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1860 Colt main spring improvement

stankempstankemp Member Posts: 509 ✭✭✭
I'm looking for a slightly less powerful main spring for a Uberti 1860 new model Army. I lke the gun but the cocking force required for my arthritic thumbs is unpleasant. I think this is true for any single action cap and ball type I've tried. Is this really necessary? The solution would allow the cap to detonate and at the same time be easy to cock from rest on a nipple.

Comments

  • navc130navc130 Member Posts: 765 ✭✭✭
    edited November -1
    SAA Colt type mainsprings can be adjusted by (1) thinning the width (usually) or the thickness (harder to get a even taper),or, (2)judicious bending along the top half of the spring (kinda scary to do). Replacement springs are readily available.
    Stan, an interesting solution. I never thought of that. I have see those slotted springs but did not fully understand their function. I think your method is faster than hand filing.
  • stankempstankemp Member Posts: 509 ✭✭✭
    edited November -1
    Thanks Nav. I think I'll choose door 1 - thin out (width) a replacement spring. Won't break the bank if it doesn't work.
  • stankempstankemp Member Posts: 509 ✭✭✭
    edited November -1
    Here's what I did to assist the old thumbs:
    I looked at the hammer springs made for SAA for cowboy action. They had a configuration of a normal spring width with a slot in the middle to lower spring pressure when operated. I took out the Uberti spring and clamped same in a vise. I put a couple of ice cubes in water in a plastic cup next to the vice. I would make a pass down the center of the spring ( the same as the SASS SAA spring) with an angle grinder and cutting disc and then quickly apply a towel with the ice water to save spring temper. After a couple of passes , I tried the modified spring in the gun to see if that was enough. This was repeated 3 times and I had an easier hammer spring to cock. Since I was warned about making it too weak, it still retained a snap. Fired it at the range and it worked just fine.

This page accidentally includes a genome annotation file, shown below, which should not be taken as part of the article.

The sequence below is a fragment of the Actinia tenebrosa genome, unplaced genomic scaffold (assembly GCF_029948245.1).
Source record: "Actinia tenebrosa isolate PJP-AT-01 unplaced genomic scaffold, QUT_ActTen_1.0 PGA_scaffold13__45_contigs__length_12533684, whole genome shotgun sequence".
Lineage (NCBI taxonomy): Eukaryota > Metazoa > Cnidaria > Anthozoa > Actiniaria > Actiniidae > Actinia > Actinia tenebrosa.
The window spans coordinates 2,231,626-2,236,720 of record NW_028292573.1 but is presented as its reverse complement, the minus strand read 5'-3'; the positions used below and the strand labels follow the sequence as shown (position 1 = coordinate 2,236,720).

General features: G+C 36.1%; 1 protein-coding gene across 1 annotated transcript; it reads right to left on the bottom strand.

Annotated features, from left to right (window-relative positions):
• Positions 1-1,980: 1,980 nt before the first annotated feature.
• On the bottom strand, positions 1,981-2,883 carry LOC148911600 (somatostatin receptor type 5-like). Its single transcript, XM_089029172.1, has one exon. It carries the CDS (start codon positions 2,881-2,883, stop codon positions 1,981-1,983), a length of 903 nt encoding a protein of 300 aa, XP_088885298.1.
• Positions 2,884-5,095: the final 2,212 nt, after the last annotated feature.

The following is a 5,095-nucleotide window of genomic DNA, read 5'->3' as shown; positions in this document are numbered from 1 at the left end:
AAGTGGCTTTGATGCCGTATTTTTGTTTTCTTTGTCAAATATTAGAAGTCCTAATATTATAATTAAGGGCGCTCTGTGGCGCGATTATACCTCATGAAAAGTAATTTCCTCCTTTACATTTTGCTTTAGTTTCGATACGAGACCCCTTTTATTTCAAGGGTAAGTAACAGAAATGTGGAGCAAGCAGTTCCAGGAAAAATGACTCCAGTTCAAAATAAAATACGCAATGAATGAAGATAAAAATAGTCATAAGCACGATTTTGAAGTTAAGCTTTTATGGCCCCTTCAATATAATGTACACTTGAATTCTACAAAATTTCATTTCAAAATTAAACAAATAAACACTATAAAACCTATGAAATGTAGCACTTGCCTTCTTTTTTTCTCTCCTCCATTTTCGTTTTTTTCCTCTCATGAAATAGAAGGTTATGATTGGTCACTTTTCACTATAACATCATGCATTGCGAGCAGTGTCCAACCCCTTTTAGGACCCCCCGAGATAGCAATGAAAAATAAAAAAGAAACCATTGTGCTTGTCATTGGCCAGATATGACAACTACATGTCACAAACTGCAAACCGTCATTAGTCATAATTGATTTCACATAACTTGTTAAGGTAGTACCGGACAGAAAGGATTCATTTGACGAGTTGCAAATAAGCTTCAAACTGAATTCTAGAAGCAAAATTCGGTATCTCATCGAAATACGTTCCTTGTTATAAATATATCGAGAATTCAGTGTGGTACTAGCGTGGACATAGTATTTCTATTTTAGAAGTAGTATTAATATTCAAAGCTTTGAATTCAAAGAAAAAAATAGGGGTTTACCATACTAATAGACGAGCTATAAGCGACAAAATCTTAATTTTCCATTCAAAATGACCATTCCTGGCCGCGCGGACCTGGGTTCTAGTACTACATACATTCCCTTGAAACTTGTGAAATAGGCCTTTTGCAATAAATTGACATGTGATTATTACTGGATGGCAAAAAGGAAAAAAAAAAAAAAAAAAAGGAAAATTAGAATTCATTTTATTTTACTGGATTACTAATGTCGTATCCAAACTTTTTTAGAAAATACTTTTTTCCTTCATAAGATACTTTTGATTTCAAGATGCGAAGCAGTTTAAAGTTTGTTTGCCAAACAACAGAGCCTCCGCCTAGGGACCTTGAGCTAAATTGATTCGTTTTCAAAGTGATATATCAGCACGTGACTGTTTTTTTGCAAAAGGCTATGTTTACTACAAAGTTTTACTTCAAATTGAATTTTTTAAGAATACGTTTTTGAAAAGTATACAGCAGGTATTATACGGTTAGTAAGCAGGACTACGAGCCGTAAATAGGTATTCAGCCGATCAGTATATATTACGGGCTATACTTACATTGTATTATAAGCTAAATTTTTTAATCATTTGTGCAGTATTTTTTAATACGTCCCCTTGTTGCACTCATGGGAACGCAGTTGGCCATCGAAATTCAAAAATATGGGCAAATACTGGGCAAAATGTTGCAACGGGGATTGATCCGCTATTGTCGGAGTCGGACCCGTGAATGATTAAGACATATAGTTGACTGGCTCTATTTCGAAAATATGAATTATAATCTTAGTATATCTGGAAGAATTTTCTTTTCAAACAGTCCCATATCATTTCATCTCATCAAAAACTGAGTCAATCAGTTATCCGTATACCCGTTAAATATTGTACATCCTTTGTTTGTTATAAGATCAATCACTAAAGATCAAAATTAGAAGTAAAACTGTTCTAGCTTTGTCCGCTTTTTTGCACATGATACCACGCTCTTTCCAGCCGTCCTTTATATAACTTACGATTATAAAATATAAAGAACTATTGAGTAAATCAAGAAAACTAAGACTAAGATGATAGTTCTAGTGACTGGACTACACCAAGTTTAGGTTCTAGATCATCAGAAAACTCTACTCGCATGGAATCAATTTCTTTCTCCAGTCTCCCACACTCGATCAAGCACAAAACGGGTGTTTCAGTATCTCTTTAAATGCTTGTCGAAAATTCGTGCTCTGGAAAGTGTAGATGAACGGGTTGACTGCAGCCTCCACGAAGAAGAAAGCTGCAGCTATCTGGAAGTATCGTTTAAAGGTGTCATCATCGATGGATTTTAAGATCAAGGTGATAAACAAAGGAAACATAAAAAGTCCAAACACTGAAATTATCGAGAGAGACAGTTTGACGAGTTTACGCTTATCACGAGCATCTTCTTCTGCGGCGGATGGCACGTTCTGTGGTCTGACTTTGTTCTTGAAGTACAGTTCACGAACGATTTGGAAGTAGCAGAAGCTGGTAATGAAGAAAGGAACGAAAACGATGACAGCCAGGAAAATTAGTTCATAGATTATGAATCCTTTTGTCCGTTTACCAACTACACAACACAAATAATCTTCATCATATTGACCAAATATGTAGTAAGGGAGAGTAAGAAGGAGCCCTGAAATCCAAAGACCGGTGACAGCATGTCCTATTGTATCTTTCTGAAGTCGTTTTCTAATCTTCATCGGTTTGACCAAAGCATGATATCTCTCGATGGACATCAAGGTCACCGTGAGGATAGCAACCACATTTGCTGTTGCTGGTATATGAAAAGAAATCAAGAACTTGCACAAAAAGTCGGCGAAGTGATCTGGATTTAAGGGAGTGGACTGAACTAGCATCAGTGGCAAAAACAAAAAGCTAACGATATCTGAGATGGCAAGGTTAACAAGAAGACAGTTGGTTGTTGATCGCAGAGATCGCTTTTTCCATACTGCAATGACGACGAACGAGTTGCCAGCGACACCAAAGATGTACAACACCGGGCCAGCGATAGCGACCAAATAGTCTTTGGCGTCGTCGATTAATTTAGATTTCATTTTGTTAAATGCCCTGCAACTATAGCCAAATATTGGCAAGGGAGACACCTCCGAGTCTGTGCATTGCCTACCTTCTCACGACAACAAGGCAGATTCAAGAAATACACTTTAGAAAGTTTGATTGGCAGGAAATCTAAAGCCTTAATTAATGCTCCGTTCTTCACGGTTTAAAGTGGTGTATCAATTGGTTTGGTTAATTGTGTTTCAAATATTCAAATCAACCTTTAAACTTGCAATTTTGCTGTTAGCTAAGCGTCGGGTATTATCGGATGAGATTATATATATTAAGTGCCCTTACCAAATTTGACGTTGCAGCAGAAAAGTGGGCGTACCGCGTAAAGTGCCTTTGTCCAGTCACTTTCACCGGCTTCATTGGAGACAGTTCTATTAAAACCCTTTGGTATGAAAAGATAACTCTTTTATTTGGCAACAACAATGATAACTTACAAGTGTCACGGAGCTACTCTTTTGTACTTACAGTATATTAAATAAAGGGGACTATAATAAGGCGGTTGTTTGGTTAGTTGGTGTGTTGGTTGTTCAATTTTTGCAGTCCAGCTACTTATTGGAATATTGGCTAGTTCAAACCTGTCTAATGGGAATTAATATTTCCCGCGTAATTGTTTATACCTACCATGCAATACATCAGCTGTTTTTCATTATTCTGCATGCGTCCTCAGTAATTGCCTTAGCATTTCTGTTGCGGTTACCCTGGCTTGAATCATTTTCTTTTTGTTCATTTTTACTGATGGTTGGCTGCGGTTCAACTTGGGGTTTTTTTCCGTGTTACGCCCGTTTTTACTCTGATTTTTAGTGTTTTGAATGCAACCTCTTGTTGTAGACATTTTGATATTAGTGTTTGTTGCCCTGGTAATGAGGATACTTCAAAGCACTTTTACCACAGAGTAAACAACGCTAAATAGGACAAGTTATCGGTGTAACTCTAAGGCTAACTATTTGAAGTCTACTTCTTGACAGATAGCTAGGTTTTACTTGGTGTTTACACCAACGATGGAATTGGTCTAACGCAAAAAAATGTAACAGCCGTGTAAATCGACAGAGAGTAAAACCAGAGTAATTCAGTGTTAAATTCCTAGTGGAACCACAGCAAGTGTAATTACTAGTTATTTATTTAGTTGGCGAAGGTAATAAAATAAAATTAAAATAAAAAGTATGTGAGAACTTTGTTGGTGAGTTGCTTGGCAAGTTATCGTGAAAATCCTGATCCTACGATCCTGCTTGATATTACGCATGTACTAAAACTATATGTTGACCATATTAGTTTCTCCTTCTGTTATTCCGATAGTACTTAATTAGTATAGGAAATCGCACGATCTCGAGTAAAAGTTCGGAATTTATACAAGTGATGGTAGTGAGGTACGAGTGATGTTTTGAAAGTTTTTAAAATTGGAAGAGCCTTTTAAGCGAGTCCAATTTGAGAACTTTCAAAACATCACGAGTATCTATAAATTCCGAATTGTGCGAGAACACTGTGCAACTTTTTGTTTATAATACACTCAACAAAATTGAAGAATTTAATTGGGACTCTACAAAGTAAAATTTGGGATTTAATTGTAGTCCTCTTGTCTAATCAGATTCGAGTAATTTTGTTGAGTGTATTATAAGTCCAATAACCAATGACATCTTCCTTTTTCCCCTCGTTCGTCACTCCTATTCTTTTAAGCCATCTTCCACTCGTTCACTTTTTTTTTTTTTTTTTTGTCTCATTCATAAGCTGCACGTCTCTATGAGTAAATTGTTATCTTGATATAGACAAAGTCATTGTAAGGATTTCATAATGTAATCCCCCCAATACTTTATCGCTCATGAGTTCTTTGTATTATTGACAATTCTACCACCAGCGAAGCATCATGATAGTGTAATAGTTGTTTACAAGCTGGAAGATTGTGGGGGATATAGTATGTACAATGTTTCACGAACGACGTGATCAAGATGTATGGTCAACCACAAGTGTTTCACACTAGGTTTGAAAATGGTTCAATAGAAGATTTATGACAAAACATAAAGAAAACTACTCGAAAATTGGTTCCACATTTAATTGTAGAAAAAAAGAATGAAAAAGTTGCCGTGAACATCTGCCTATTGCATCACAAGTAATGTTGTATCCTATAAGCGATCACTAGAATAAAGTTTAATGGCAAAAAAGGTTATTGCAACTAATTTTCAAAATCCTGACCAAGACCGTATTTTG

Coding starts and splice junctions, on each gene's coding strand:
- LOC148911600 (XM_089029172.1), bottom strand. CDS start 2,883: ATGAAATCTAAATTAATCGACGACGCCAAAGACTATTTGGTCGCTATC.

Stan
  • machine gun moranmachine gun moran Member Posts: 5,198
    edited November -1
    I have an anecdote, in which I was saved from an 1860 Army copy going full-auto, by having a heavy hammer spring.

    I had decided to fool around with trying two-ball loads. I loaded each chamber with two balls, and while the velocity was no doubt pretty far down, I found that one ball would always hit the point of aim, and the other would be offset by up to about 6 inches, at around 15 yards.

    But I noticed something odd. After a shot, the hammer was not resting on the fired cap, but on the rear of the cylinder right next to the next unfired chamber. The force blowing back out of the nipple was recocking the gun almost fully, rotating the cylinder to almost the next chamber, and because the trigger was back when this happened, the hammer would fall all the way forward again. Had the cylinder reached full index, the gun would have fired again.

    Had I enlarged the nipple holes or weakened the mainspring, I would have had the perfect defense gun. A perp would have been in a fusillade of a dozen roundballs, and any accomplices would have been falling over each other in all of the smoke LOL.

    Somehow, I've survived all of my trips to the range [:D].
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